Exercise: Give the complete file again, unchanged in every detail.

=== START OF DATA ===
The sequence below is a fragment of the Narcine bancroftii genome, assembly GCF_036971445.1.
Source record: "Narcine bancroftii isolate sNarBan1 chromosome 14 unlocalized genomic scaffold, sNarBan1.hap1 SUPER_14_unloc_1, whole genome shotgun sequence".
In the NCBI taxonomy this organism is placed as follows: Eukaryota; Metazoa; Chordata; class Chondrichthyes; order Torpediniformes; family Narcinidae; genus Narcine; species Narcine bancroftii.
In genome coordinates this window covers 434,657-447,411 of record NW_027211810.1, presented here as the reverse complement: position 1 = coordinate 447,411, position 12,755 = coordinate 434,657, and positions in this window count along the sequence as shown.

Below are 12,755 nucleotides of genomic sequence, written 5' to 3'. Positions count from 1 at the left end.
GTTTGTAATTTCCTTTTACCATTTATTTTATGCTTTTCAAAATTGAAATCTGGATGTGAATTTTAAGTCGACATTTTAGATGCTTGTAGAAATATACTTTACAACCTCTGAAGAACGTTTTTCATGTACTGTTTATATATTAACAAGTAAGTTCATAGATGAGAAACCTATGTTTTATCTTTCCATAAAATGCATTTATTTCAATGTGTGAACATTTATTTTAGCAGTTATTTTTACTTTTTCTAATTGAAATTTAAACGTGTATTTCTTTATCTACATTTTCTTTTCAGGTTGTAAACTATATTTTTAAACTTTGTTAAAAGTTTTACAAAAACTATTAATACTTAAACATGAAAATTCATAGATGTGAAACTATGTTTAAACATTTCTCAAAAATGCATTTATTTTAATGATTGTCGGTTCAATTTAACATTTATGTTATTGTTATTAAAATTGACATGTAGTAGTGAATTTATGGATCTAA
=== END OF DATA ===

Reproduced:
The sequence below is a fragment of the Narcine bancroftii genome, assembly GCF_036971445.1.
Source record: "Narcine bancroftii isolate sNarBan1 chromosome 14 unlocalized genomic scaffold, sNarBan1.hap1 SUPER_14_unloc_1, whole genome shotgun sequence".
In the NCBI taxonomy this organism is placed as follows: Eukaryota; Metazoa; Chordata; class Chondrichthyes; order Torpediniformes; family Narcinidae; genus Narcine; species Narcine bancroftii.
In genome coordinates this window covers 434,657-447,411 of record NW_027211810.1, presented here as the reverse complement: position 1 = coordinate 447,411, position 12,755 = coordinate 434,657, and positions in this window count along the sequence as shown.

Below are 12,755 nucleotides of genomic sequence, written 5' to 3'. Positions count from 1 at the left end.
GTTTGTAATTTCCTTTTACCATTTATTTTATGCTTTTCAAAATTGAAATCTGGATGTGAATTTTAAGTCGACATTTTAGATGCTTGTAGAAATATACTTTACAACCTCTGAAGAACGTTTTTCATGTACTGTTTATATATTAACAAGTAAGTTCATAGATGAGAAACCTATGTTTTATCTTTCCATAAAATGCATTTATTTCAATGTGTGAACATTTATTTTAGCAGTTATTTTTACTTTTTCTAATTGAAATTTAAACGTGTATTTCTTTATCTACATTTTCTTTTCAGGTTGTAAACTATATTTTTAAACTTTGTTAAAAGTTTTACAAAAACTATTAATACTTAAACATGAAAATTCATAGATGTGAAACTATGTTTAAACATTTCTCAAAAATGCATTTATTTTAATGATTGTCGGTTCAATTTAACATTTATGTTATTGTTATTAAAATTGACATGTAGTAGTGAATTTATGGATCTAA